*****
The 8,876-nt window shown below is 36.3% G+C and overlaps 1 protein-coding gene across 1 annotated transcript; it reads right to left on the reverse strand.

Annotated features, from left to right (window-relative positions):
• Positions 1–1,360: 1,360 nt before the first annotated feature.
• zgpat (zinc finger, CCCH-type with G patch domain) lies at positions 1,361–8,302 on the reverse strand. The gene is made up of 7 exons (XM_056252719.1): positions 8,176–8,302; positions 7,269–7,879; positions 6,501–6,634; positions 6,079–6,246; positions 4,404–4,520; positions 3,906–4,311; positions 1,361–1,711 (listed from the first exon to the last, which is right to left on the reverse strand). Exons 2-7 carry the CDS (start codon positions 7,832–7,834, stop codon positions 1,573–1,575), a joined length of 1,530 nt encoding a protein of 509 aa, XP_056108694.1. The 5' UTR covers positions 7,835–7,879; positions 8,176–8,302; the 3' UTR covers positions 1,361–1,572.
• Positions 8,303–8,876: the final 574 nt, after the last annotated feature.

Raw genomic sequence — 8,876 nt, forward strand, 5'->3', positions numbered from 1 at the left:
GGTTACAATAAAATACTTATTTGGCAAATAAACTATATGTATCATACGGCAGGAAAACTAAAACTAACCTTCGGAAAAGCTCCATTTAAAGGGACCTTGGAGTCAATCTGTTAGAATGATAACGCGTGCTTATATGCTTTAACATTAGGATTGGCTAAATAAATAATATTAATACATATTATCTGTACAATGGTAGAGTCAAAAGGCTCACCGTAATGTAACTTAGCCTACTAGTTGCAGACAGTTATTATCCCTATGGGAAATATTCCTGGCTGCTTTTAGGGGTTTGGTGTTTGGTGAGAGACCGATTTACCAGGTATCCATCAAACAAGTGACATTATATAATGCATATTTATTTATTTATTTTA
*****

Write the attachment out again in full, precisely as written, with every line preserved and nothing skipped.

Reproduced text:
The 8,876-nt window shown below is 36.3% G+C and overlaps 1 protein-coding gene across 1 annotated transcript; it reads right to left on the reverse strand.

Annotated features, from left to right (window-relative positions):
• Positions 1–1,360: 1,360 nt before the first annotated feature.
• zgpat (zinc finger, CCCH-type with G patch domain) lies at positions 1,361–8,302 on the reverse strand. The gene is made up of 7 exons (XM_056252719.1): positions 8,176–8,302; positions 7,269–7,879; positions 6,501–6,634; positions 6,079–6,246; positions 4,404–4,520; positions 3,906–4,311; positions 1,361–1,711 (listed from the first exon to the last, which is right to left on the reverse strand). Exons 2-7 carry the CDS (start codon positions 7,832–7,834, stop codon positions 1,573–1,575), a joined length of 1,530 nt encoding a protein of 509 aa, XP_056108694.1. The 5' UTR covers positions 7,835–7,879; positions 8,176–8,302; the 3' UTR covers positions 1,361–1,572.
• Positions 8,303–8,876: the final 574 nt, after the last annotated feature.

Raw genomic sequence — 8,876 nt, forward strand, 5'->3', positions numbered from 1 at the left:
GGTTACAATAAAATACTTATTTGGCAAATAAACTATATGTATCATACGGCAGGAAAACTAAAACTAACCTTCGGAAAAGCTCCATTTAAAGGGACCTTGGAGTCAATCTGTTAGAATGATAACGCGTGCTTATATGCTTTAACATTAGGATTGGCTAAATAAATAATATTAATACATATTATCTGTACAATGGTAGAGTCAAAAGGCTCACCGTAATGTAACTTAGCCTACTAGTTGCAGACAGTTATTATCCCTATGGGAAATATTCCTGGCTGCTTTTAGGGGTTTGGTGTTTGGTGAGAGACCGATTTACCAGGTATCCATCAAACAAGTGACATTATATAATGCATATTTATTTATTTATTTTA